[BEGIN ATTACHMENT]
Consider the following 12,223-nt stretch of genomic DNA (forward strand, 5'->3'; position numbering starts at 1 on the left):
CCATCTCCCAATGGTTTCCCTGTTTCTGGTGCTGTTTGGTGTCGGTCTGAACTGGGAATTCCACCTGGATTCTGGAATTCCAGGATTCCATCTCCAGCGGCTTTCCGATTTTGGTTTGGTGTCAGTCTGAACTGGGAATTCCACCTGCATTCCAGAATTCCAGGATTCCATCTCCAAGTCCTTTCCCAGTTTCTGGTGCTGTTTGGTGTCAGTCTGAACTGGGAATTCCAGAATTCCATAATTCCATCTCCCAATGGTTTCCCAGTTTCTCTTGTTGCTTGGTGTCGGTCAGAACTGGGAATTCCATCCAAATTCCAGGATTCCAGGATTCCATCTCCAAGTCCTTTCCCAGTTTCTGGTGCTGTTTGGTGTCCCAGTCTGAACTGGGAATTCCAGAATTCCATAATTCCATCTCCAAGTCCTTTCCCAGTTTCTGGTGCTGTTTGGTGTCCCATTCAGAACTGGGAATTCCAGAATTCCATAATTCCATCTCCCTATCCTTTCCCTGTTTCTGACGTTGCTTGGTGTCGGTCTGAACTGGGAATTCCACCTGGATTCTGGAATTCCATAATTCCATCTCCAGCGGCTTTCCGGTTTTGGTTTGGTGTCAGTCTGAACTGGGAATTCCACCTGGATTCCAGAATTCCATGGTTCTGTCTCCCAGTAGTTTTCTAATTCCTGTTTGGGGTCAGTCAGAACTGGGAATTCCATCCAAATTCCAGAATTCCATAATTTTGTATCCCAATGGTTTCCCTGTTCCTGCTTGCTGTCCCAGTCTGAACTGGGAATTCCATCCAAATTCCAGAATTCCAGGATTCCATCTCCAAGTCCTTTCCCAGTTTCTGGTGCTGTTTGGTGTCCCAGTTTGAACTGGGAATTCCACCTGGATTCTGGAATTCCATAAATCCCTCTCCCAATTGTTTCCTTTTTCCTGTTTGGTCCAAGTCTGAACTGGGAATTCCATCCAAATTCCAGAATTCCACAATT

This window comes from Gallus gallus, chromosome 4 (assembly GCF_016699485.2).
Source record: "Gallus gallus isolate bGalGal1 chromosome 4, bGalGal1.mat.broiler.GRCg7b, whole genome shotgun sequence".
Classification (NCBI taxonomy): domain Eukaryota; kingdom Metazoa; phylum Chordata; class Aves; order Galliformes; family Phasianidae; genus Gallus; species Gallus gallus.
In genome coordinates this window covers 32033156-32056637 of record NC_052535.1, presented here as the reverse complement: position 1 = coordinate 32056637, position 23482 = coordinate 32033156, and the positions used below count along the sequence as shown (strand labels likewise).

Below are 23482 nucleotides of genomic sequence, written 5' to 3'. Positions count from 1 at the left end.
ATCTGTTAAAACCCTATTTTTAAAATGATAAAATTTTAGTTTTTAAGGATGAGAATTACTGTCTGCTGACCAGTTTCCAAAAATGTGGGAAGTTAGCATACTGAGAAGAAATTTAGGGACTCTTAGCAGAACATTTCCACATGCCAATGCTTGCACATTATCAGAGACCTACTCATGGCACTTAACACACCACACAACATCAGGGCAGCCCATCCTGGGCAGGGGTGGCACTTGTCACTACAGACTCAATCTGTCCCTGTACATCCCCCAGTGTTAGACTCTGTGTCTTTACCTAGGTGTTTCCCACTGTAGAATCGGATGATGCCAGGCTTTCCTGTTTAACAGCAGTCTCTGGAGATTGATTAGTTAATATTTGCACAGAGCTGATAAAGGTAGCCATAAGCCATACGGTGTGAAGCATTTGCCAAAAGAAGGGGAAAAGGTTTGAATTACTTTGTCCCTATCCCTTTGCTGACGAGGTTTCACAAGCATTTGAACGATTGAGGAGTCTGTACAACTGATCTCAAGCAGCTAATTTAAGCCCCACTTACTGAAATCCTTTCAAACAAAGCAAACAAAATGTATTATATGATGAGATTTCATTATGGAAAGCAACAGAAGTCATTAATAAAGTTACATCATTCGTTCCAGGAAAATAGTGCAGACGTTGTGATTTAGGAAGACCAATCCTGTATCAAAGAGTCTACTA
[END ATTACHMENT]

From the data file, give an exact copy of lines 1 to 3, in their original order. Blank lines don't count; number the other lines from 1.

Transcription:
Consider the following 12,223-nt stretch of genomic DNA (forward strand, 5'->3'; position numbering starts at 1 on the left):
CCATCTCCCAATGGTTTCCCTGTTTCTGGTGCTGTTTGGTGTCGGTCTGAACTGGGAATTCCACCTGGATTCTGGAATTCCAGGATTCCATCTCCAGCGGCTTTCCGATTTTGGTTTGGTGTCAGTCTGAACTGGGAATTCCACCTGCATTCCAGAATTCCAGGATTCCATCTCCAAGTCCTTTCCCAGTTTCTGGTGCTGTTTGGTGTCAGTCTGAACTGGGAATTCCAGAATTCCATAATTCCATCTCCCAATGGTTTCCCAGTTTCTCTTGTTGCTTGGTGTCGGTCAGAACTGGGAATTCCATCCAAATTCCAGGATTCCAGGATTCCATCTCCAAGTCCTTTCCCAGTTTCTGGTGCTGTTTGGTGTCCCAGTCTGAACTGGGAATTCCAGAATTCCATAATTCCATCTCCAAGTCCTTTCCCAGTTTCTGGTGCTGTTTGGTGTCCCATTCAGAACTGGGAATTCCAGAATTCCATAATTCCATCTCCCTATCCTTTCCCTGTTTCTGACGTTGCTTGGTGTCGGTCTGAACTGGGAATTCCACCTGGATTCTGGAATTCCATAATTCCATCTCCAGCGGCTTTCCGGTTTTGGTTTGGTGTCAGTCTGAACTGGGAATTCCACCTGGATTCCAGAATTCCATGGTTCTGTCTCCCAGTAGTTTTCTAATTCCTGTTTGGGGTCAGTCAGAACTGGGAATTCCATCCAAATTCCAGAATTCCATAATTTTGTATCCCAATGGTTTCCCTGTTCCTGCTTGCTGTCCCAGTCTGAACTGGGAATTCCATCCAAATTCCAGAATTCCAGGATTCCATCTCCAAGTCCTTTCCCAGTTTCTGGTGCTGTTTGGTGTCCCAGTTTGAACTGGGAATTCCACCTGGATTCTGGAATTCCATAAATCCCTCTCCCAATTGTTTCCTTTTTCCTGTTTGGTCCAAGTCTGAACTGGGAATTCCATCCAAATTCCAGAATTCCACAATT

This window comes from Gallus gallus, chromosome 4 (assembly GCF_016699485.2).